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Every little thing is temporary – Vic Chesnutt

The late-thirty-something business chick at SFO’s International (and JetBlue’s Domestic) Terminal is holding court with two twenty-something, clean-cut, glad-to-be-employed underling dudes, all of them enjoying a responsible late-morning beverage at the Firewood Grill airport bistro. “The objective,” she asserts confidently, “is to get the team to collaborate on that strategy, and to be the owner of that strategy.” Something about the way she places great emphasis on the word “owner” reminds me of a quote from my buddy Tom Myers, regarding Gavin MacLeod of Love Boat fame and his performance as Captain Merrill Stubing: “I just want to put a spike through that guy’s bald head.” While the company-speak chick in question sports an adequate mane of Clairol-tinted locks, the sentiment remains firmly intact.

A few hours later and a thousand miles out of San Francisco, the cosmic interconnectivity of it all is called home when the very same Gavin MacLeod appears in an episode of The Andy Griffith Show playing on my JetBlue DIRECTV. Granted, he’s a gifted thespian – but how many times during an average day do I pause to make some circuitous mental connection to the man? And here he is, only hours later, on the small screen in front of me. It’s all too much to ponder and I quickly reach for the armrest button to flip over to Celebrity Rehab, where Dennis Rodman is offering very little in the first group meeting (to the apparent chagrin of a puff-lipped Heidi Fleiss and jarringly sincere Mackenzie Phillips) and explaining that he’s “way beyond this” and only there “for court.” It seems a fair enough assertion, and it occurs to me that the singer/songwriter Vic Chesnutt would have made a compelling guest on this program had he survived the Holiday Season.

A few mornings later, having ostensibly survived the above-mentioned season myself, I’m on a Manhattan-bound F Train, standing next to a tall fortyish fellow with a neatly trimmed gray goatee, stylishly creased blue jeans, and unmarked red sneakers. He proceeds to remove a straight-razor knife with decorative mother of pearl handle from a dark cloth pouch in his breast pocket, and touch its blade with his finger. His expression conveys calm satisfaction more than it does menace, and were it not for the context of his actions everything would be more or less cool. “Paranoid schizophrenic,” a more qualified interpreter explains to me later in the day, but in the moment things move too quickly to worry about such labels. I choose instead not to make eye contact, and he exits the train two stops later, the blade safely back in his coat pocket. He apologizes politely for bumping an oblivious passenger on his way out.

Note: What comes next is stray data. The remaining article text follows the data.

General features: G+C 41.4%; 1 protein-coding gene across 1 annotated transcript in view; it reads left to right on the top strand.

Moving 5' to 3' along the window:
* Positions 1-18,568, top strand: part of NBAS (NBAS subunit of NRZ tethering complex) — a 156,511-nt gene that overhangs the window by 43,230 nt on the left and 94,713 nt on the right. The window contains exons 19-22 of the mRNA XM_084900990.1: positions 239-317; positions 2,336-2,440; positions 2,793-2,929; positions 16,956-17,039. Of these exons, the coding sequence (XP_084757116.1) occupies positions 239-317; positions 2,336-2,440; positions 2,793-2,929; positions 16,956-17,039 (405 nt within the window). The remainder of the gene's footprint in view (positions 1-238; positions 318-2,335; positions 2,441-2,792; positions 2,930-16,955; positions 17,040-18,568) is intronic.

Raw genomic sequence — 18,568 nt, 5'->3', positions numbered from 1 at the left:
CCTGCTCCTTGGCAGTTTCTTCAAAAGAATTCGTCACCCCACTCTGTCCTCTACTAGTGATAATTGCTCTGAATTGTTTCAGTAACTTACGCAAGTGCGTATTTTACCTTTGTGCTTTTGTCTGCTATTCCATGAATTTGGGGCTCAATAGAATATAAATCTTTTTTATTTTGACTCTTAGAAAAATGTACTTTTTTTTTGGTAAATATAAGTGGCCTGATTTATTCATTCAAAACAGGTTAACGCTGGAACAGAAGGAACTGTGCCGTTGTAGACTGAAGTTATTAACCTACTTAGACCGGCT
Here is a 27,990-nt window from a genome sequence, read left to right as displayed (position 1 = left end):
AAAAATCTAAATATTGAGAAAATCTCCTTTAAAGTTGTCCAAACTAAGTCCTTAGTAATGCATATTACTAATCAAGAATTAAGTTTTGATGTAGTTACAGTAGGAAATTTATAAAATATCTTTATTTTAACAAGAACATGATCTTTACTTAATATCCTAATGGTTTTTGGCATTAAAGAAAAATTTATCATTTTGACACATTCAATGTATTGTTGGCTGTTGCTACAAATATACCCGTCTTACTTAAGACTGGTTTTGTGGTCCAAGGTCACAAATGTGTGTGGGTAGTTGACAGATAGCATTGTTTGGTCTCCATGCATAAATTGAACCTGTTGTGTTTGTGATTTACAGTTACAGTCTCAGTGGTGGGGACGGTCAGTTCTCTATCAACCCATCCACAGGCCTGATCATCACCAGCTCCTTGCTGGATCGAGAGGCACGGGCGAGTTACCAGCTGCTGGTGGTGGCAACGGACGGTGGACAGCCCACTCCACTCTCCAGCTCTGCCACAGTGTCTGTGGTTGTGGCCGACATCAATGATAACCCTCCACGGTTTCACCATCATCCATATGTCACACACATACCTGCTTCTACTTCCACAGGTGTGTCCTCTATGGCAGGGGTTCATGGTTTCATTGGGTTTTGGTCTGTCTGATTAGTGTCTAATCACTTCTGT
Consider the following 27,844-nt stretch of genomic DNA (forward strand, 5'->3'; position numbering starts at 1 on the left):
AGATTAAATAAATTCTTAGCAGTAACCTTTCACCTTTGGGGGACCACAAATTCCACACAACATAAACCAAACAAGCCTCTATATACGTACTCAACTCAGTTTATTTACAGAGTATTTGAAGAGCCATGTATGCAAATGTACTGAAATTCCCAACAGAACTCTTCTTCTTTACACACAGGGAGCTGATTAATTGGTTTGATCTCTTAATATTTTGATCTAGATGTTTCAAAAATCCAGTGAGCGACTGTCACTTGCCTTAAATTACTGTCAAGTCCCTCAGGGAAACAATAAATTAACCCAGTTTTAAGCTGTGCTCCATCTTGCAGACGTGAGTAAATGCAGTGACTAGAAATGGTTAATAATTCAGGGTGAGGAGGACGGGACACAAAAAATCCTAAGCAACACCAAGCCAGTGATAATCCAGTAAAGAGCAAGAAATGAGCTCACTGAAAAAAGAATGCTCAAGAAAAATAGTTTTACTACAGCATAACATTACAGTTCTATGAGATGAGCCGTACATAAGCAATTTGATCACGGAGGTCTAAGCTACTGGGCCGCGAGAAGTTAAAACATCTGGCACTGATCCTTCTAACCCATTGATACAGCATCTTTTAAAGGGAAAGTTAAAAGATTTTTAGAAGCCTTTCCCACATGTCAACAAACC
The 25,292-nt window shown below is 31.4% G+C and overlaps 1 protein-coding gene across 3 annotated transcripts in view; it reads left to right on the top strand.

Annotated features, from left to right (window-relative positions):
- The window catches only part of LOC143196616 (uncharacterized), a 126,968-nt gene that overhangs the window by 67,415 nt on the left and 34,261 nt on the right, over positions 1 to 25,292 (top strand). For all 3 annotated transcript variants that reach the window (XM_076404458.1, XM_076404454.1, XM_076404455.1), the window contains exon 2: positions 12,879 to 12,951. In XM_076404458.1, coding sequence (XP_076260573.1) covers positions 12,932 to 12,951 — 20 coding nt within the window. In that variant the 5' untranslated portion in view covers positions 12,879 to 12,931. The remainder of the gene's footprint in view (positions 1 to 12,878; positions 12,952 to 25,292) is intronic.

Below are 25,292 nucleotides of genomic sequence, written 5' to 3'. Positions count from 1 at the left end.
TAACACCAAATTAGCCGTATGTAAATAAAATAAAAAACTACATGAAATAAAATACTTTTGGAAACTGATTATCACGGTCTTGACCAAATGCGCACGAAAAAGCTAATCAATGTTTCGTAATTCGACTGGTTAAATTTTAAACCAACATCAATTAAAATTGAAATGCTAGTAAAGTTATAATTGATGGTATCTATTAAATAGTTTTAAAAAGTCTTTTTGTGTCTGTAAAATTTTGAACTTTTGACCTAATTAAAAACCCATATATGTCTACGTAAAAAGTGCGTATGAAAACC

Still later in the afternoon, on the same line but now Brooklyn-bound, an amiable, middle-aged black dude with skull cap starts singing a semi-original composition that he’s preserved in neat cursive writing on a crumpled piece of binder paper. “Seen good times and bad times with fortunes untold / but I’d rather have Jesus than silver or gold.” This does not, however, stop him from requesting a donation after finishing his song. I don’t give him anything, but do consider asking if he’s checked the price of silver or gold lately, as they’ve shot up markedly. Instead I say nothing and offer a pleasant (if tight) grin. Off the train I stop at Esposito’s Pork Store on Court for turkey on a roll with mayo, and take some odd comfort in the way the huge deli guy with impressive guns, shaved head and ample tats refers to me repeatedly as “my brother.” I wonder what he would have done earlier on the train with Straight Razor Man. A framed, autographed photo of the establishment’s owner with Tony Soprano is nailed above the register: Best porkchop I ever had – James Gandolfini. Really says it all.

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